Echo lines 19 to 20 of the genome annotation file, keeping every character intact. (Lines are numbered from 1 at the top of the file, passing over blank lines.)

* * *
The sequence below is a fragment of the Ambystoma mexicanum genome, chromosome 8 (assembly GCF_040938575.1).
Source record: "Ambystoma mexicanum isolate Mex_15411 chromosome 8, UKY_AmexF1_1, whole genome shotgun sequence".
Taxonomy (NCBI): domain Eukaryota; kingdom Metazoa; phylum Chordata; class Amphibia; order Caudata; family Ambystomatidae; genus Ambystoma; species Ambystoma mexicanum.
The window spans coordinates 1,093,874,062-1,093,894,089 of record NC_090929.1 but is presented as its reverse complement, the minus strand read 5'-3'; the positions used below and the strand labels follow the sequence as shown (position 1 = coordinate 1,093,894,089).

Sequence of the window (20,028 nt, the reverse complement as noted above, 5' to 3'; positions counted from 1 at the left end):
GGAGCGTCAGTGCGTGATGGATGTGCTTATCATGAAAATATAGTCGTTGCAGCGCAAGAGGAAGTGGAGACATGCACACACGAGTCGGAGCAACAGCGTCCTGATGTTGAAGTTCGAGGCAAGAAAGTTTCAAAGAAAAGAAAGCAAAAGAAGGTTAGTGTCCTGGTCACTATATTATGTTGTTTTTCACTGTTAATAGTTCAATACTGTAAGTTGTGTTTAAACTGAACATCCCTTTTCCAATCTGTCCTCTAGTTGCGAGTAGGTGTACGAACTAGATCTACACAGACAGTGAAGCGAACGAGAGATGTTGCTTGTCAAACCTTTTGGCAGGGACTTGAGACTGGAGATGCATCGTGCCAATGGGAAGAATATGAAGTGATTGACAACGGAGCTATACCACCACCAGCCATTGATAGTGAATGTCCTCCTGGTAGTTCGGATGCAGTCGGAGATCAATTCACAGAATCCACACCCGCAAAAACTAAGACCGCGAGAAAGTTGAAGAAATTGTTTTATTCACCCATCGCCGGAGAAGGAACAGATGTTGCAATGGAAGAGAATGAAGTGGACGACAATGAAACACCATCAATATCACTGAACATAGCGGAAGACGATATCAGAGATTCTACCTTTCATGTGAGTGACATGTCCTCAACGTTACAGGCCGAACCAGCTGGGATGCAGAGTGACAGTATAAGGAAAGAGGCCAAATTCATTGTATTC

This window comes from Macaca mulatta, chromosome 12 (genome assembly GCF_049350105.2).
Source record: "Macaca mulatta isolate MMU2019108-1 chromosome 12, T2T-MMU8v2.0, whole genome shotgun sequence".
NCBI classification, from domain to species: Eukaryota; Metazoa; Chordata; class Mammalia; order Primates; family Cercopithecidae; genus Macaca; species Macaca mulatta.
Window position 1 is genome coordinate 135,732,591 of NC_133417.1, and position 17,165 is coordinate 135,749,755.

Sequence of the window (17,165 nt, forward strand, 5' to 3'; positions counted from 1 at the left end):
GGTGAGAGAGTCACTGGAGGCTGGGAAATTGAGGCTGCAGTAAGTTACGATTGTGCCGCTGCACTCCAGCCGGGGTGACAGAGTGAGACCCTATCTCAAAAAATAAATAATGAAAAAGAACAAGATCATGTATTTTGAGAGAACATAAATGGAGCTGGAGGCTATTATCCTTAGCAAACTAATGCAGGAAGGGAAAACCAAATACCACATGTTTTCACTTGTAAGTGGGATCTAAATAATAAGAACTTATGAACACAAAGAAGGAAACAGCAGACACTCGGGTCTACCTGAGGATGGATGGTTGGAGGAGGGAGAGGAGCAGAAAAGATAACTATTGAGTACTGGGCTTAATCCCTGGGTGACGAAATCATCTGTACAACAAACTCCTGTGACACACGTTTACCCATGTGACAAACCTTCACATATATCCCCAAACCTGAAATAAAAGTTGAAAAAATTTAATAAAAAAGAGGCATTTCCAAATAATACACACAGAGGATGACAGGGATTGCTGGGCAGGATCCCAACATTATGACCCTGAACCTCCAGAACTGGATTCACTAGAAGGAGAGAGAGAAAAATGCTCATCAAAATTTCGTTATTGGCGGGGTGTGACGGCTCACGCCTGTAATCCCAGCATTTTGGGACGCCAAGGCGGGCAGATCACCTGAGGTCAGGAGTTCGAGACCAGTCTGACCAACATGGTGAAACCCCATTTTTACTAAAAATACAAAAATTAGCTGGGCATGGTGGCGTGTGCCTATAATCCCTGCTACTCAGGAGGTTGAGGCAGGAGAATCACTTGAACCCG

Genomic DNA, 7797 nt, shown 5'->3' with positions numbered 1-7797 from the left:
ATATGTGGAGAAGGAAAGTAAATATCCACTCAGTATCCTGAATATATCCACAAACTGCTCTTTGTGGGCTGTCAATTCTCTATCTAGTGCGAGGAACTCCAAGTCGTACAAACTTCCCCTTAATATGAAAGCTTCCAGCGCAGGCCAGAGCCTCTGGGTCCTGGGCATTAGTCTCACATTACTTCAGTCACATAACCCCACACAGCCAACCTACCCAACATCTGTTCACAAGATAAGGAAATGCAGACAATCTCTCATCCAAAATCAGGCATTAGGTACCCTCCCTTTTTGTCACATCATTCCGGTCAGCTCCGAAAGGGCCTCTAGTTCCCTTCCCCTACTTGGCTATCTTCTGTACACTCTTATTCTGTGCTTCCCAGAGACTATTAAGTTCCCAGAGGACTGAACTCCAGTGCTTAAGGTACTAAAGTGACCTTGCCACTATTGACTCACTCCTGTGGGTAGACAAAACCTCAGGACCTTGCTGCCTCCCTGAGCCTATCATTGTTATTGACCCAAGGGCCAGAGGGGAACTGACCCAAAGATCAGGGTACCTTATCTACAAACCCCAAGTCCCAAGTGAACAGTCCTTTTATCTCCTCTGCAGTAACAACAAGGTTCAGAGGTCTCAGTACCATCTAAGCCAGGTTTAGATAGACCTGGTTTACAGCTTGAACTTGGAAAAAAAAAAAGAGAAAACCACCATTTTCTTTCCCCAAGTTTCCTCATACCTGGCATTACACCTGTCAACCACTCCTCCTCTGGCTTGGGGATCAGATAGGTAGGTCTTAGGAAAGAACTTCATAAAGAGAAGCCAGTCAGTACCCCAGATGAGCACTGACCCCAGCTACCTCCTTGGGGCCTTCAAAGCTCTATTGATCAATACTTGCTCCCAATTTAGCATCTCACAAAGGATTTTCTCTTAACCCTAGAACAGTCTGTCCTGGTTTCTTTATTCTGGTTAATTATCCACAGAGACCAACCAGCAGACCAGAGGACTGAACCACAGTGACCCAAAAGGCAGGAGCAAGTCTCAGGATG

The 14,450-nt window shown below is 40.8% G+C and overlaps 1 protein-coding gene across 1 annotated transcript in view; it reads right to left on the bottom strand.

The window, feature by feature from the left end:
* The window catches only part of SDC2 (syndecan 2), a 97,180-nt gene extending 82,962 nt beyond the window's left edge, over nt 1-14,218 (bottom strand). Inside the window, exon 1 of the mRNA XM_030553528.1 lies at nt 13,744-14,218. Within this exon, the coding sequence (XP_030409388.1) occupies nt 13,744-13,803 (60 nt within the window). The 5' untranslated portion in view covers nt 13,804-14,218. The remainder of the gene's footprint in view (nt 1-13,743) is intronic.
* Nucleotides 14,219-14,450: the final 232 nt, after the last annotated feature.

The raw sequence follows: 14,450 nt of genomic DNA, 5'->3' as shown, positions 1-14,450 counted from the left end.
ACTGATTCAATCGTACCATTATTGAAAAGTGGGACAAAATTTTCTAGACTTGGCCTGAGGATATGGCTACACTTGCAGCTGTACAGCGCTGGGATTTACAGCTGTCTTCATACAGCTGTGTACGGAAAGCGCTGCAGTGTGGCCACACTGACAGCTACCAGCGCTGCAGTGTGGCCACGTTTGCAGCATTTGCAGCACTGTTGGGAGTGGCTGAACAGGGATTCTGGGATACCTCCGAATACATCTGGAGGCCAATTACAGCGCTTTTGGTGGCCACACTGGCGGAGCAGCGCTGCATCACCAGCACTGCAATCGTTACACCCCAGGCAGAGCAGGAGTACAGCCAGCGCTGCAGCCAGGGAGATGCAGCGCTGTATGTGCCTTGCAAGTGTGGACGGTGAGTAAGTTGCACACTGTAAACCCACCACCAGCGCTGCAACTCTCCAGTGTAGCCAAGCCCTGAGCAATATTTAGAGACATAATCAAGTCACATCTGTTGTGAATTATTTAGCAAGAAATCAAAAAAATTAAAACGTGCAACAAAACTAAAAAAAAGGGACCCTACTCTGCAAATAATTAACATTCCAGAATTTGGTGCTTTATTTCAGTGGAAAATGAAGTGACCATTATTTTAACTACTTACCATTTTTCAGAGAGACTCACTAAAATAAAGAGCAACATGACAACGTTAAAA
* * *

The raw sequence follows: 14,450 nt of genomic DNA, 5'->3' as shown, positions 1-14,450 counted from the left end.
ACTGATTCAATCGTACCATTATTGAAAAGTGGGACAAAATTTTCTAGACTTGGCCTGAGGATATGGCTACACTTGCAGCTGTACAGCGCTGGGATTTACAGCTGTCTTCATACAGCTGTGTACGGAAAGCGCTGCAGTGTGGCCACACTGACAGCTACCAGCGCTGCAGTGTGGCCACGTTTGCAGCATTTGCAGCACTGTTGGGAGTGGCTGAACAGGGATTCTGGGATACCTCCGAATACATCTGGAGGCCAATTACAGCGCTTTTGGTGGCCACACTGGCGGAGCAGCGCTGCATCACCAGCACTGCAATCGTTACACCCCAGGCAGAGCAGGAGTACAGCCAGCGCTGCAGCCAGGGAGATGCAGCGCTGTATGTGCCTTGCAAGTGTGGACGGTGAGTAAGTTGCACACTGTAAACCCACCACCAGCGCTGCAACTCTCCAGTGTAGCCAAGCCCTGAGCAATATTTAGAGACATAATCAAGTCACATCTGTTGTGAATTATTTAGCAAGAAATCAAAAAAATTAAAACGTGCAACAAAACTAAAAAAAAGGGACCCTACTCTGCAAATAATTAACATTCCAGAATTTGGTGCTTTATTTCAGTGGAAAATGAAGTGACCATTATTTTAACTACTTACCATTTTTCAGAGAGACTCACTAAAATAAAGAGCAACATGACAACGTTAAAA